It's no surprise that test and measurement instruments occupy a coveted spot in many an electrician's tool bag. In an effort to capture a piece of this estimated $1 billion market, Brookfield, Wis.-based Milwaukee Electric Tool Corp., a subsidiary of Techtronic Industries Co., recently formed an electrical test and measurement unit, launching a family of disposable alkaline battery-powered devices.
It's no surprise that test and measurement instruments occupy a coveted spot in many an electrician's tool bag. In an effort to capture a piece of this estimated $1 billion market, Brookfield, Wis.-based Milwaukee Electric Tool Corp., a subsidiary of Techtronic Industries Co., recently formed an electrical test and measurement unit, launching a family of disposable alkaline battery-powered devices. Introduced to market after an approximately 18-month development period, the product line presently consists of a voltage detector, laser-based thermometer, digital multimeter, two fork meters, and two clamp meters.
“We designed these tools with specific end-users in mind, particularly electricians and HVAC/R technicians,” says Mike Jones, Milwaukee Tool's vice president and general manager of test and measurement. “Because we realize that price point, size, and weight are significant to these groups, we felt it was important to develop an alkaline-based series in addition to a lithium-ion-based product line.”
According to Jones, the battery-powered instruments incorporate several features that set them apart from the competition.
“Unlike similar devices, our Laser Temp-Gun thermometer, clamp meters, digital multimeter, and fork meters include a large, high-contrast white-on-black LCD display that is easy to read, especially in the low and moderate lighting conditions that many electricians often encounter,” he notes.
To further assist those who work in dimly illuminated spaces, the company incorporated a light-emitting diode (LED) into its 90VAC to 600VAC non-contact voltage detector, 200A fork meters, and true rms clamp meters, meaning these tools also double as flashlights.
“I'm a 51-year-old electrical contractor, and I've been in the business for 24 years,” says Bob Brinkman, a state-certified master electrician with Colgate, Wis.-headquartered Eveready Electric. “Although I hate to admit it, my eyes are getting bad. These tools not only have a nice bright display, but they also eliminate the need to balance a flashlight in my mouth or hand while I'm working in poorly lit spaces. To me, that's huge.”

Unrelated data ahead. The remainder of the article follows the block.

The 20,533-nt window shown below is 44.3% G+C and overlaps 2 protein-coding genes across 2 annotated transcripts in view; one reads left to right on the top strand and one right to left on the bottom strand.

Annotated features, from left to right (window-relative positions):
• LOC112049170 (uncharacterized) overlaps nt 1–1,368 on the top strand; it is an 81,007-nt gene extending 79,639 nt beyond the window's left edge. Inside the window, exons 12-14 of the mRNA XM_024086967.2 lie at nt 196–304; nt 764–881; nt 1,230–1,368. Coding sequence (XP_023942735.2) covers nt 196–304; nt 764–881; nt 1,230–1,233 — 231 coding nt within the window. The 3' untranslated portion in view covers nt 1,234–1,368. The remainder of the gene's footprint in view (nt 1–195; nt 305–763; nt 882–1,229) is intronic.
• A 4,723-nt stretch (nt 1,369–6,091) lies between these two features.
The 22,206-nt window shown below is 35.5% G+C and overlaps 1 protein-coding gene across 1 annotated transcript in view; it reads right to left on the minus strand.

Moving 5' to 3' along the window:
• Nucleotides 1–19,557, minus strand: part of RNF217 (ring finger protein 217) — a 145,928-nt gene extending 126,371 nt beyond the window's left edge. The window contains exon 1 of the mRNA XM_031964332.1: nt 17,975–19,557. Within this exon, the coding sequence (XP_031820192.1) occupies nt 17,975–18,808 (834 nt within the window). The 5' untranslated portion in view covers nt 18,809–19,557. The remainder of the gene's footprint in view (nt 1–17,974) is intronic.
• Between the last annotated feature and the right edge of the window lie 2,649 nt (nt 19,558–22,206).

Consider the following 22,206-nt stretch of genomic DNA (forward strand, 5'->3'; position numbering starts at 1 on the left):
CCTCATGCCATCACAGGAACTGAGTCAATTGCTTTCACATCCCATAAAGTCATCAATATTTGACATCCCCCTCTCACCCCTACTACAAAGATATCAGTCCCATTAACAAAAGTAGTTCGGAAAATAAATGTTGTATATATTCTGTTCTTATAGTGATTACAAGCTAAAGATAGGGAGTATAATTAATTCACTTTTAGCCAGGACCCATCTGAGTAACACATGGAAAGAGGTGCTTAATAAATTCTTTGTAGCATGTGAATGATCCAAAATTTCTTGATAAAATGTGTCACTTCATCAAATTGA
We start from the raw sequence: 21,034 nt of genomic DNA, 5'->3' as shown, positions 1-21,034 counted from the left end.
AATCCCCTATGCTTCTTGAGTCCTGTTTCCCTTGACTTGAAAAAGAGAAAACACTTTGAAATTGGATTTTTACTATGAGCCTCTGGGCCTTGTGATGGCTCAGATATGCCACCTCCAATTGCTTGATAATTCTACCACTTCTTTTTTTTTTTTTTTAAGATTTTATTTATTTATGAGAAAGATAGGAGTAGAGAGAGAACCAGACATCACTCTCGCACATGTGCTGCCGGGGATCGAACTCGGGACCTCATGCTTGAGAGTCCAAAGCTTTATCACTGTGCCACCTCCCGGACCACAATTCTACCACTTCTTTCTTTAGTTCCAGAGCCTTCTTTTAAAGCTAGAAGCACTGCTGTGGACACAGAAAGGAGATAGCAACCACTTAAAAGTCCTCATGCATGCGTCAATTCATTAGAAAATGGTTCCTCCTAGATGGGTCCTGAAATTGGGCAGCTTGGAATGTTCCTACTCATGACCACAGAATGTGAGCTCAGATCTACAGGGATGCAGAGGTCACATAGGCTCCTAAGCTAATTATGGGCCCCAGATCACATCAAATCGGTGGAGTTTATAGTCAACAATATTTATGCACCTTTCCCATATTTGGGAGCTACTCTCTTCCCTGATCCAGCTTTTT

In addition to their enhanced LCD display and LEDs, the majority of Milwaukee's alkaline-powered test and measurement devices contains embedded non-contact voltage detectors.
“Our battery-run voltage detector, clamp meters, and fork meters all feature this relevant technology,” says Jones.
Highlights of the Laser Temp-Gun thermometer include a -20°F to 932°F temperature range, a 12-to-1 distance-to-spot ratio, and a K-type thermocouple for contact temperature. The tool also offers user-configurable high/low alarm limits, a rugged over-molding for enhanced durability, and an ergonomic pistol grip design. In fact, Jones says ergonomics played a key role in the entire product line's design.
“We studied how test and measurement tools affect end-users from an ergonomic perspective,” he explains. “We noted how certain applications forced them to bend their wrists in an awkward position. Thus, we designed our clamp meters so that they allow users to clearly view the tool's display as well as comfortably reach a variety of locations — up high, down low, and in tight spaces — without sacrificing comfort.”
Keeping its electrical end-users in mind, the fork meter electrical model and the digital multimeter both feature Lo-Z measurement, which the company says eliminates ghost voltages, while the clamp meter electrical model includes frequency measurement as opposed to the DC microamps and contact temperature measurement found on the HVAC/R model.
Although most of the tools' design considerations aren't overly complex, Jones says incorporating them into the instruments proved to be one of the product developer's biggest challenges.
“We had to find a way to add the unique LCD display, extra-bright LED, and non-contact voltage detection features while limiting battery drain,” he notes. “In the end, we succeeded.”
According to the company, pricing for the tools is comparable to similar high-end products. For more information on Milwaukee Tools disposable alkaline battery-powered test and measurement instruments, visit www.milwaukeetool.com.